This week, we have visited some of our hands-down favorite wineries within driving distance of Greensboro. Each winery will be showcasing three of their favorites for you to try the next time you’re in the Yadkin Valley.
Amy Helton and Wendy Hamer
Tucked away in a charming French-style farmhouse, Hanover Park is a darling little winery whose wines carry as much charm as the family who made them. Stepping into the tasting room feels like coming home, but in a way that is executed with class. I recommend taking your pup to play with Pearl, the house Cavalier.
Inspired by a visit to Domaine Tempier, Hanover Park considers this to be the wine “that launched the ship.” Owner Amy Helton describes the aroma as “different. It’s got that nice earthiness. I almost think of herbs. I think of rosemary and lavender when I drink this.That’s why it’s perfect with lamb, which is so rich.” She also explains that to call a wine by its grape name, it has to be at least 75% of that grape, which where Mourvedre gets its name; however, there’s a little Syrah in there and a little Grenache, which are all grown at Hanover Park. Helton’s favorite vintage is the 2002. “It was very special, years ago,” she says. “It’s usually a summer where it’s really dry and everybody’s yard looks really bad, but that’s good for grapes.” Helton recommends pairing it with a rich, creamy cheese or lamb stew.
“This vintage is very special and Michael decided to give it a name,” says Helton of her husband. “It’s 100% Chambourcin, which is what they call a French-American hybrid grape. It too has a wonderful aroma. It is one that is great with Italian food, grilled food. It goes in my beef bourguignon when I cook or if I do the braised short ribs in the oven.”
Named after the year the house was built that is now Hanover Park’s tasting room, this wine is a red blend of Cab, Cab Franc and Merlot. “Michael wanted to see what would happen if he aged a wine and not just three or four years,” Helton says. “He aged this almost six years. It’s aged in older oak and then it’s blended. This is a special wine. We have some regulars that come in, they get a bottle and sit, and this is how they spend their afternoon.”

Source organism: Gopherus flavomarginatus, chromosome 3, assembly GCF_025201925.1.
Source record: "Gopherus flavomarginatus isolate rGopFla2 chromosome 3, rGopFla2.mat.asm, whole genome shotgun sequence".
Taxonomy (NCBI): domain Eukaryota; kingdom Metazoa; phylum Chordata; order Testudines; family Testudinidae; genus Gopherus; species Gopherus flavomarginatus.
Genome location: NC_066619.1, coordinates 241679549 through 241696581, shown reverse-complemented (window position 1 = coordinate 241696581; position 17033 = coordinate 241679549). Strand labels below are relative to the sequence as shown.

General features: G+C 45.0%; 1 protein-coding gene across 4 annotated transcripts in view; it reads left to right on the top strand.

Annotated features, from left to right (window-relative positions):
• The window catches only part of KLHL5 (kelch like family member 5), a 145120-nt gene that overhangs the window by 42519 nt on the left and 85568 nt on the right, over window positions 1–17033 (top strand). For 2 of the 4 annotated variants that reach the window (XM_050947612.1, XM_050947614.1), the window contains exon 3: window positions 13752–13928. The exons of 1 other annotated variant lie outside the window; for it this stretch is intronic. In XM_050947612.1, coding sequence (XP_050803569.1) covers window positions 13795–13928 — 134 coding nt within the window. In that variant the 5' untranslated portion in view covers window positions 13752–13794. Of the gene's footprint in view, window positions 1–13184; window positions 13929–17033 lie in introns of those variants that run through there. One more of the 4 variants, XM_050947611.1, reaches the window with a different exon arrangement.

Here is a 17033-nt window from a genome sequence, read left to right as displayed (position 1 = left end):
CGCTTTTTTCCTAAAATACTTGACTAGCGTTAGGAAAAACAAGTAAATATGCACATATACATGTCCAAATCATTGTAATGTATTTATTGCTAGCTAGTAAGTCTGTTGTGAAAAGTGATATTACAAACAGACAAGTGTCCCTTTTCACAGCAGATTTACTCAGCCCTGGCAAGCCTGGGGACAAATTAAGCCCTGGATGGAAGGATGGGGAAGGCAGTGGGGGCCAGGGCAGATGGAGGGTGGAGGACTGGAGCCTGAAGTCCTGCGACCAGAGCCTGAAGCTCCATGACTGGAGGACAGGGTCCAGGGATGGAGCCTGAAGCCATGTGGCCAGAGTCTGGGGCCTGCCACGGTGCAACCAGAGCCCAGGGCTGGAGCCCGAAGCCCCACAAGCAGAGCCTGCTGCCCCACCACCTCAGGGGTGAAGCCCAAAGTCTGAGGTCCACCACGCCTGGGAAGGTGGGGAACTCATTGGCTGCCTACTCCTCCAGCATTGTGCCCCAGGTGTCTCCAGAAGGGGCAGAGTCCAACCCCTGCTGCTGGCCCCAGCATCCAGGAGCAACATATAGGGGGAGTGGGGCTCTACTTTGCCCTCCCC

“It’s very aromatic,” says Helton. “This is a recipe we received from friends who have family in the south of France. It starts off with a rosé wine. We added oranges, lemons, whole vanilla beans, sugar and brandy. Even when you smell the glass, it’s still there. It’s lovely.” Helton recommends pairing with chocolate, or sticking glasses of it in the refrigerator before dinner to enjoy without accompaniment.
Piccione Vineyards is nestled, like many vineyards, very far off the beaten path. You will pass cows and fields and randomly, a laughing Buddha statue. Then, up on a hill, you will reach a tasting room that is the perfect perch for overlooking the rows of vines. Although it’s small and fairly new, Piccione honors the Italian tradition of winemaking and has made a name for themselves in the world of Yadkin Valley wine.
This white is an Italian varietal from the island of Sardinia. “It’s a really interesting variety and fairly complex for a white,” says Tanner Browning, tasting room attendant. “There are a lot of things going on. You’ll get some notes of dried apricot, some lemon, honey, apple, honeysuckle, and a dried white pepper finish to it.” What one really picks up on, however, is something quite unique. Explains Browning: “It reminds me a lot of a sauvignon blanc, with a little less acidity on there. It’s really crisp and you get this distinct minerality that comes from our soil. We have an excess of both micah and shale, so it’s really, really rocky. I almost get this sweet gravelly note to it.” Browning recommends pairing with bold cheeses or spice-aged meat.
This blend is especially unique to Piccione because it harkens back to the heritage of owner William Piccione. “It comes from the varietal Negroamaro, which originates in Apulia, down in the heel of the boot,” says Browning. “It’s one of three grapes using a local blend. We’re actually the only growers and producers of this variety on the East coast. Our owner’s family originates from Marsala, and they came over in the 1920s. As he was growing up, he and his grandfather made wine together in their basement. It’s always been something he wanted to come back to.”
The wine drinks very similar to a pinot noir. “There’s a spice note on the nose, some black pepper and clove, a little bit of strawberry preserve, but on the palate, it’s a little bit more fresh fruit, fresh strawberries. It has this lingering muted pepper note to it that hits you in waves,” says Browning. “It’s a little bit lighter.” He recommends pairing this one with blue cheese hamburgers.
While Montepulciano is a traditional, classic varietal, with “warm, rosy, floral notes on the nose; raspberry on the palate; and a dark chocolate and coffee finish,” the Reserva blend offers something exquisite, and it’s only by divine intervention. Says Browning, “It was kind of a happy accident for us. When we went down to the winery to check out how the Montepulciano was aging, we were going from barrel to barrel and we just noticed this one was completely different from the rest and we couldn’t figure out why. We set the barrel to the side. It was our manager who found it, so it was nicknamed Hailey’s barrel for the longest time. After doing some investigation, we found that it was actually a French oak barrel that somehow got mixed in with all the other barrels. We didn’t order it. Our supplier didn’t mean to give it to us. We’ve been using French neutral as a cheaper alternative, because fresh oak is significantly more expensive. When we found out that this was fresh oak, we set it to the side and we decided to bottle it as our Montepulciano Reserva. The fresh oak really expedited the mature characteristic of the body.” Browning recommends this with pasta, lasagna, or a cherry-reduction dessert.